Joshua Gersen, assistant conductor of the New York Philharmonic, led masterworks by three musicians whose contribution to American history is immeasurable, and Gersen’s impressive reading of each one drew playing of brilliance and flawlessness.
Samuel Barber’s Adagio for Strings was well-paced; Gersen shaped the long lyrical lines evenly with the arching phrases evoking an image of flowers blossoming and then receding. His approach let the meditative solemnity of the music come through without unnecessary pressure and brought a tear to the eye.
Courtesy of Irwin Kostal and Sid Ramin, the Symphonic Dances based on West Side Story, Leonard Bernstein’s masterpiece for the theater, consists of nine sections without pause. It encompasses the full scope of the music Bernstein wrote, including ‘Somewhere’. Gersen reveled in the jazz and Latin rhythms, giving ‘Mambo” extra drive, and ‘Rumble’ was a powerhouse!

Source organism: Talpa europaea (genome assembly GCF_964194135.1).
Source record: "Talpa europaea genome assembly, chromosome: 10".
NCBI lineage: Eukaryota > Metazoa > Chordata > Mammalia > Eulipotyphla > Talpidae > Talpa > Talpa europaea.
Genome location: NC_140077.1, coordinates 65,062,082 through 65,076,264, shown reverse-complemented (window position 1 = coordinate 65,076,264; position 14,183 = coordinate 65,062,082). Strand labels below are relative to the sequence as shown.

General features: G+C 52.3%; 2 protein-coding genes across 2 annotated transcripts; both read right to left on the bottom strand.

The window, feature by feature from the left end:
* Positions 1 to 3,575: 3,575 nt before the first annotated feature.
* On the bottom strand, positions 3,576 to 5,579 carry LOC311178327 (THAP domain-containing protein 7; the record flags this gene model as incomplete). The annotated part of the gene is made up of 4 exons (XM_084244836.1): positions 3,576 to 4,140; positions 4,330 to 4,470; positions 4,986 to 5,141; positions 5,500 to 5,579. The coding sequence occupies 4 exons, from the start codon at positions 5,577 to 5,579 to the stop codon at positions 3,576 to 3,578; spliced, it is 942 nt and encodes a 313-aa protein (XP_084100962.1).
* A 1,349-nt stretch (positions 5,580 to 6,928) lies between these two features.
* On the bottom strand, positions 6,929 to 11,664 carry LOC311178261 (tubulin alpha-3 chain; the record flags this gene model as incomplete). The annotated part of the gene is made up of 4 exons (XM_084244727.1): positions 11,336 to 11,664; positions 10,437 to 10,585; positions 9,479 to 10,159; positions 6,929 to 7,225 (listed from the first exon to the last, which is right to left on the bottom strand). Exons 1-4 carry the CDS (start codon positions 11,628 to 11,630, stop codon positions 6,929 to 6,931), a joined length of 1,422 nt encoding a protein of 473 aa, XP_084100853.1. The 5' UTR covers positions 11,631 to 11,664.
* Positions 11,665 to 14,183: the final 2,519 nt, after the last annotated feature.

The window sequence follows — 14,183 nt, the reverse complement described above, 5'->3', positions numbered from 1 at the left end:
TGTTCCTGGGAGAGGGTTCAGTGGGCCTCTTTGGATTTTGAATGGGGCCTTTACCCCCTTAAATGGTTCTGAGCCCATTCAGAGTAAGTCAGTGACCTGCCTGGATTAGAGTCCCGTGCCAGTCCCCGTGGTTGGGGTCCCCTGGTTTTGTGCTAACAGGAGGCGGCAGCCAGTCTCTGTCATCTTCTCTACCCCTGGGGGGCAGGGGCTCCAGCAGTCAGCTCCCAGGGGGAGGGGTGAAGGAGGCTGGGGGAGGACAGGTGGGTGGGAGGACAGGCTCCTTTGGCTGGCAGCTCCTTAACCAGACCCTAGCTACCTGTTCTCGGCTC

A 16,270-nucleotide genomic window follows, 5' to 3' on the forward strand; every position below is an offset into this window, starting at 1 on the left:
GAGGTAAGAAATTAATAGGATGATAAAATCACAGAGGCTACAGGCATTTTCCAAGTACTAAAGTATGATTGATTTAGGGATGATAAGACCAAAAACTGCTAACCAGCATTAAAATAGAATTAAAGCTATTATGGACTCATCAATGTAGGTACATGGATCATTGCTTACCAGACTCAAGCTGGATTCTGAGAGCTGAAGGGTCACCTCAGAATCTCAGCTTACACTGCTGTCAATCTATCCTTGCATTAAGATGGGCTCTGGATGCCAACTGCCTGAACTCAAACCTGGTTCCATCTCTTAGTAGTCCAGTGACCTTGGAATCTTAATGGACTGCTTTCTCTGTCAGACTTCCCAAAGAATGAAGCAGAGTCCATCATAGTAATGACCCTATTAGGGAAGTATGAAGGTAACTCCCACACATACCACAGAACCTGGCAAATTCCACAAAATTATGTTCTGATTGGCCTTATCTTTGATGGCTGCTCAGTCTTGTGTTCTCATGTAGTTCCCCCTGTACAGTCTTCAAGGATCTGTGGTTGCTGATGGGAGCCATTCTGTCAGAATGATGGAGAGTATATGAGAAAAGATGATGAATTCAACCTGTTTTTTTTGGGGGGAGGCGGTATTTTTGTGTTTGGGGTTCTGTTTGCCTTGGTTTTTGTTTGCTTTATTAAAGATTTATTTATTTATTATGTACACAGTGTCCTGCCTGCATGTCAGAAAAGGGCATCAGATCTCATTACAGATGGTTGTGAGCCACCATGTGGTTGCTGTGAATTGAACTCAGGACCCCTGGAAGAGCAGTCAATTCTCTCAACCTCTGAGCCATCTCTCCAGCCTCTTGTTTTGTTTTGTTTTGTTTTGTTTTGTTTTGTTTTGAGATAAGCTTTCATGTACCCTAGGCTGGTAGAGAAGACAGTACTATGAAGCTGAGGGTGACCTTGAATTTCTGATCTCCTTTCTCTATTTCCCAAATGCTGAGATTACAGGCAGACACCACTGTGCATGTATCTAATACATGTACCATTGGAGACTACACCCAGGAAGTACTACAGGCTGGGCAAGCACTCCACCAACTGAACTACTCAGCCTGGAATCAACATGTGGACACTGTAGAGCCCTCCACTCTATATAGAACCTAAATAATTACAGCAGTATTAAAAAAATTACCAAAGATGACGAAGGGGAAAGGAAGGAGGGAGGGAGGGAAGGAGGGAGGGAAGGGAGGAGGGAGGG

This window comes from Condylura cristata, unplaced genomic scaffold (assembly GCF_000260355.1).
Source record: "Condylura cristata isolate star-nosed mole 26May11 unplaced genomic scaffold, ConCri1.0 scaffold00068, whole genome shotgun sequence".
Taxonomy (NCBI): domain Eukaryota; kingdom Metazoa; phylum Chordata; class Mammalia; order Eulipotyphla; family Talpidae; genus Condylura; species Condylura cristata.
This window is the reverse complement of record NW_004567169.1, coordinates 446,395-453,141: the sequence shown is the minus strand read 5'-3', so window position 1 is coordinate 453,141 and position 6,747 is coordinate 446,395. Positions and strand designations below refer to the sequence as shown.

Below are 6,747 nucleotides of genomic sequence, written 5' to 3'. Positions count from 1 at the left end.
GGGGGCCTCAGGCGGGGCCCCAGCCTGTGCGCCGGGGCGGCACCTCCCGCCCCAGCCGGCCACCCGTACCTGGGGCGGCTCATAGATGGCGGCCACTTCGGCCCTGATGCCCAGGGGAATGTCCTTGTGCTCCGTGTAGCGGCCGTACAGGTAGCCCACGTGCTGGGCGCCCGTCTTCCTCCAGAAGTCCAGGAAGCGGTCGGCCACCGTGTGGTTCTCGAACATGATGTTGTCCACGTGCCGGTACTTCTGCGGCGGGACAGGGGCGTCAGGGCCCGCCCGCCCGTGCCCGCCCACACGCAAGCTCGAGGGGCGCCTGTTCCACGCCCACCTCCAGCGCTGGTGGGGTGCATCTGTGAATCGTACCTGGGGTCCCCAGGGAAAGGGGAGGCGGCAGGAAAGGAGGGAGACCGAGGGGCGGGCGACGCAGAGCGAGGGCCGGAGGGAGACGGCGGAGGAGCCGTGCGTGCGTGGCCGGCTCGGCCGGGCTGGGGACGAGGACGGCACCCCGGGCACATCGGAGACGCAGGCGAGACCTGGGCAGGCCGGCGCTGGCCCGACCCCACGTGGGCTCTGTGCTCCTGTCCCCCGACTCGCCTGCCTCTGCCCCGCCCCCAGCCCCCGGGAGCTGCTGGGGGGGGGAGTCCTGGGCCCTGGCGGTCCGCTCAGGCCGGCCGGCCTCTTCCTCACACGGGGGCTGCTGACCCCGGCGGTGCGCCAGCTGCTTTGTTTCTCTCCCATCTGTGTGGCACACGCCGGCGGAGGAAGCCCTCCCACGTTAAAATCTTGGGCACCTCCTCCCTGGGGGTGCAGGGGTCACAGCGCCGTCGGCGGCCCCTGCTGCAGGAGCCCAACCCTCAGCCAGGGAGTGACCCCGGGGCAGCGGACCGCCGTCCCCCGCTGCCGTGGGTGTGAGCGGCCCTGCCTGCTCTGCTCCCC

Aaron Copland’s Third, one of the great American Symphonies, was composed during the early-to-mid nineteen-forties for Koussevitzky and incorporates the earlier-written Fanfare for the Common Man. Gersen has undoubtedly devoted much time to studying the score and conducted without it. What was most engaging was how skillfully he shaped each of the four movements, expertly building to climaxes of majestic power and drawing out the restful spirit of more somber passages. Resilient brass made the Scherzo reverberate throughout the hall, punctuated by timpani strokes, music of spirited character, and its Trio and the subsequent slow movement were sensitively handled. The transition into the Finale was led by flutist Robert Langevin, and when the brass took over with the Fanfare these players' magnificent tonal brilliance and extraordinary precision were outstanding. The woodwinds’ bright sheen, and the strings' virtuosity, gave the frolicking dance music that emerges effervescent buoyancy and all enhanced the triumphal character of the closing peroration.